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Homo Economicus

John Bradley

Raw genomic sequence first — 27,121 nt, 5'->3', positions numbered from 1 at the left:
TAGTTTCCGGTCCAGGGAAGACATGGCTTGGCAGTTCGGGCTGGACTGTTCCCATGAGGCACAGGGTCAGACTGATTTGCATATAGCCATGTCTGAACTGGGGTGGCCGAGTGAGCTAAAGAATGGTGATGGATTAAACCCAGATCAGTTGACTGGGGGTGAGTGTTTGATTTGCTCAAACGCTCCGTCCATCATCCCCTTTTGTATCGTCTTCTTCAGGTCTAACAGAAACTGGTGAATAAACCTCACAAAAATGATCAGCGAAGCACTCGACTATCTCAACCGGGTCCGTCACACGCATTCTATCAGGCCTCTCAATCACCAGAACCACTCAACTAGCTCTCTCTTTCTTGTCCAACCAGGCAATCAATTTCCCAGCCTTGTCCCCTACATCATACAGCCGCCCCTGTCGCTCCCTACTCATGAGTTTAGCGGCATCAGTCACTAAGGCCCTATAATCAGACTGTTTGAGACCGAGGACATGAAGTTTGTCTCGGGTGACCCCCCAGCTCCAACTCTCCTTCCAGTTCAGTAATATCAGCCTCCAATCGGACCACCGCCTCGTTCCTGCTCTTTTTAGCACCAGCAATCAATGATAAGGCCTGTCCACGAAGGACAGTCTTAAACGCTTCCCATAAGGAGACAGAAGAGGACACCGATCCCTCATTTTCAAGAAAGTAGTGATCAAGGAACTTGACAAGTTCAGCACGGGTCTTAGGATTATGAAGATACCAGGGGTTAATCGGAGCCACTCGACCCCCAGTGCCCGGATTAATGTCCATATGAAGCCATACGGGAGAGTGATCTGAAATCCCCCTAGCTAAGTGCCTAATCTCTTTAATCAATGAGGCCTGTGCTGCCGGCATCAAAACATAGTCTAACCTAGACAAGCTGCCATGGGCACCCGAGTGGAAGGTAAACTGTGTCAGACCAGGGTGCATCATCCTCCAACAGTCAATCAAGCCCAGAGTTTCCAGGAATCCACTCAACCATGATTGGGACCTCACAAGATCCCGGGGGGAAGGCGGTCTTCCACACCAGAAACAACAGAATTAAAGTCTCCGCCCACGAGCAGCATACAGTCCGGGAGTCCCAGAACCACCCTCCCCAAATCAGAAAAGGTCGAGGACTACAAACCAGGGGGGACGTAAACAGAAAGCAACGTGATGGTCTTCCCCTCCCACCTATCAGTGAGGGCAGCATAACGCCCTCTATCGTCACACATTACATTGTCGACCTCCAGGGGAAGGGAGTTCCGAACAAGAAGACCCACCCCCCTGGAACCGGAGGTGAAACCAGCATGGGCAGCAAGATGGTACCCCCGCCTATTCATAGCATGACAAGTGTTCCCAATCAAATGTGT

Adam Smith: What He Thought, and Why it Matters, by Jesse Norman, Allen Lane, 400 pp, £25, ISBN: 978-0241328491 There are very few people about whom it can be said that they fundamentally changed the way we think about and interpret the world. In the field of natural science, as distinct from that of social sciences, it is easier to identify such revolutions in thought. Prior to any such change, the field of knowledge in question is often in a very unsatisfactory state. Old theories have been found to be inadequate. Data have accumulated, investigators grope their way through a fog towards a better way of thinking, but uncertainty reigns. Out of such uncertainty, and from a synthesis of a mass of uncoordinated knowledge and data, there emerges a dramatically new paradigm that changes the world forever. One thinks of Isaac Newton’s Principia Mathematica, published in 1642, which brought clarity and simplicity to the way that we think about such diverse phenomena as apples falling from trees and the motions of distant planets. One would include Charles Darwin in this select band, where the publication of On the Origin of Species by Means of Natural Selection in 1859 changed the way that we understand and interpret the natural world and the role in it of living creatures, including humankind. In the early years of the last century, Albert Einstein initiated a major revolution in the way we think about space, time and gravity; here one cannot point to any single publication that heralded the change. In our modern era new findings tend to emerge first in scientific journals, are then discussed within the profession, and subsequently are often interpreted and synthesised by teams of collaborators. Nevertheless, the breakthrough of the Special and General Theories of Relativity are unquestionably associated with Einstein. The new book on Adam Smith by Jesse Norman provides a welcome opportunity to consider whether Smith’s innovations can be placed alongside those of people like Newton, Darwin and Einstein. In other words, did Smith do for the social sciences, and for economics in particular, what Newton, Darwin and Einstein did for branches of natural science? Here we are not talking about Smith being just one more contributor, even a significant one, to the evolution of what was then referred to as “political economy”. Rather, we ask if the publication of his two great works ‑ The Theory of Moral Sentiments (1759) and An Inquiry…

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